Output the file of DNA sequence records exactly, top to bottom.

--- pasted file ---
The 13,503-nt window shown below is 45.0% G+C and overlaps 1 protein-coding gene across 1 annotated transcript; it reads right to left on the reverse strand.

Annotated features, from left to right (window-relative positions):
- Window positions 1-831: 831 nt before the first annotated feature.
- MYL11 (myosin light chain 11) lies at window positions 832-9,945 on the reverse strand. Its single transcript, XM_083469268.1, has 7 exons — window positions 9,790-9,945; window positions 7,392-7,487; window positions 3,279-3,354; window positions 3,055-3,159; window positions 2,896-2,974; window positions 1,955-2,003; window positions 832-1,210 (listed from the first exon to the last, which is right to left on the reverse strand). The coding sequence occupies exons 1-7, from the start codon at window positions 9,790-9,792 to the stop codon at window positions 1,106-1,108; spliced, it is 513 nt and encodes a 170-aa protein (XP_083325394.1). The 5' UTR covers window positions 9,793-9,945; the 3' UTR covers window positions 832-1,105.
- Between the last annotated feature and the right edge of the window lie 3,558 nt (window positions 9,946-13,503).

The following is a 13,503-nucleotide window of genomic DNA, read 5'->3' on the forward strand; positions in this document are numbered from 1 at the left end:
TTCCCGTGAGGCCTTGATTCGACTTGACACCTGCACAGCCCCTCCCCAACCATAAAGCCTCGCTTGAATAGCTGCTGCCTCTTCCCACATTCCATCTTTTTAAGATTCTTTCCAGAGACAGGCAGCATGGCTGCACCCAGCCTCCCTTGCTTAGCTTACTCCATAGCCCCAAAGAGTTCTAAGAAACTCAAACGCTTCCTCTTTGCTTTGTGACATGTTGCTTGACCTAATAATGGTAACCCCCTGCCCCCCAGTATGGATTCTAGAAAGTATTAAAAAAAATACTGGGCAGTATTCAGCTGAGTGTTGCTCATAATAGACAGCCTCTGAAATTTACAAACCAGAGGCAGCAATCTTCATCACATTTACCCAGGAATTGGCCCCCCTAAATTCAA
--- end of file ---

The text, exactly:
The 13,503-nt window shown below is 45.0% G+C and overlaps 1 protein-coding gene across 1 annotated transcript; it reads right to left on the reverse strand.

Annotated features, from left to right (window-relative positions):
- Window positions 1-831: 831 nt before the first annotated feature.
- MYL11 (myosin light chain 11) lies at window positions 832-9,945 on the reverse strand. Its single transcript, XM_083469268.1, has 7 exons — window positions 9,790-9,945; window positions 7,392-7,487; window positions 3,279-3,354; window positions 3,055-3,159; window positions 2,896-2,974; window positions 1,955-2,003; window positions 832-1,210 (listed from the first exon to the last, which is right to left on the reverse strand). The coding sequence occupies exons 1-7, from the start codon at window positions 9,790-9,792 to the stop codon at window positions 1,106-1,108; spliced, it is 513 nt and encodes a 170-aa protein (XP_083325394.1). The 5' UTR covers window positions 9,793-9,945; the 3' UTR covers window positions 832-1,105.
- Between the last annotated feature and the right edge of the window lie 3,558 nt (window positions 9,946-13,503).

The following is a 13,503-nucleotide window of genomic DNA, read 5'->3' on the forward strand; positions in this document are numbered from 1 at the left end:
TTCCCGTGAGGCCTTGATTCGACTTGACACCTGCACAGCCCCTCCCCAACCATAAAGCCTCGCTTGAATAGCTGCTGCCTCTTCCCACATTCCATCTTTTTAAGATTCTTTCCAGAGACAGGCAGCATGGCTGCACCCAGCCTCCCTTGCTTAGCTTACTCCATAGCCCCAAAGAGTTCTAAGAAACTCAAACGCTTCCTCTTTGCTTTGTGACATGTTGCTTGACCTAATAATGGTAACCCCCTGCCCCCCAGTATGGATTCTAGAAAGTATTAAAAAAAATACTGGGCAGTATTCAGCTGAGTGTTGCTCATAATAGACAGCCTCTGAAATTTACAAACCAGAGGCAGCAATCTTCATCACATTTACCCAGGAATTGGCCCCCCTAAATTCAA